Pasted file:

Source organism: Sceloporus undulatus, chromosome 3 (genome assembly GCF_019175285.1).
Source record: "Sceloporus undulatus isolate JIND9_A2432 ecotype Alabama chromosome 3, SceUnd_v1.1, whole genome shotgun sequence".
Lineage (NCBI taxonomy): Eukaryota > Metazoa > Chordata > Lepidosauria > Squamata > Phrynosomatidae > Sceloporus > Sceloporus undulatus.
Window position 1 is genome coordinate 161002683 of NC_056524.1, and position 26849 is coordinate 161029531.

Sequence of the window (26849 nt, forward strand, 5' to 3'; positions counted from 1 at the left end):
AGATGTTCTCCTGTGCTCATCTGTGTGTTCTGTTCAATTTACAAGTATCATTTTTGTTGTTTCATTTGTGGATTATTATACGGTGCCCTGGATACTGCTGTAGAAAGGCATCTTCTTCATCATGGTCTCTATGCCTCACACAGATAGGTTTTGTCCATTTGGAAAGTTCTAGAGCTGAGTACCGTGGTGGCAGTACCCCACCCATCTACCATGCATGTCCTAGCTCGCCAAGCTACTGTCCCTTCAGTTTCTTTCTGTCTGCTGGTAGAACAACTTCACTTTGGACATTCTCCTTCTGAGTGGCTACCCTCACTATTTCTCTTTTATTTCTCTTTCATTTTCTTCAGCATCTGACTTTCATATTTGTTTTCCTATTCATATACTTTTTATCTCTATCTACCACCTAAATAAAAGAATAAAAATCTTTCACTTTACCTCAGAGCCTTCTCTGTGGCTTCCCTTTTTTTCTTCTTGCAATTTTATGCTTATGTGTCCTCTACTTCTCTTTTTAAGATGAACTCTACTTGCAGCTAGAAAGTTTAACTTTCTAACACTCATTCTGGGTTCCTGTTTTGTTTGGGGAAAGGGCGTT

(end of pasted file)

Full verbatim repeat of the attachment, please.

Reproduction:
Source organism: Sceloporus undulatus, chromosome 3 (genome assembly GCF_019175285.1).
Source record: "Sceloporus undulatus isolate JIND9_A2432 ecotype Alabama chromosome 3, SceUnd_v1.1, whole genome shotgun sequence".
Lineage (NCBI taxonomy): Eukaryota > Metazoa > Chordata > Lepidosauria > Squamata > Phrynosomatidae > Sceloporus > Sceloporus undulatus.
Window position 1 is genome coordinate 161002683 of NC_056524.1, and position 26849 is coordinate 161029531.

Sequence of the window (26849 nt, forward strand, 5' to 3'; positions counted from 1 at the left end):
AGATGTTCTCCTGTGCTCATCTGTGTGTTCTGTTCAATTTACAAGTATCATTTTTGTTGTTTCATTTGTGGATTATTATACGGTGCCCTGGATACTGCTGTAGAAAGGCATCTTCTTCATCATGGTCTCTATGCCTCACACAGATAGGTTTTGTCCATTTGGAAAGTTCTAGAGCTGAGTACCGTGGTGGCAGTACCCCACCCATCTACCATGCATGTCCTAGCTCGCCAAGCTACTGTCCCTTCAGTTTCTTTCTGTCTGCTGGTAGAACAACTTCACTTTGGACATTCTCCTTCTGAGTGGCTACCCTCACTATTTCTCTTTTATTTCTCTTTCATTTTCTTCAGCATCTGACTTTCATATTTGTTTTCCTATTCATATACTTTTTATCTCTATCTACCACCTAAATAAAAGAATAAAAATCTTTCACTTTACCTCAGAGCCTTCTCTGTGGCTTCCCTTTTTTTCTTCTTGCAATTTTATGCTTATGTGTCCTCTACTTCTCTTTTTAAGATGAACTCTACTTGCAGCTAGAAAGTTTAACTTTCTAACACTCATTCTGGGTTCCTGTTTTGTTTGGGGAAAGGGCGTT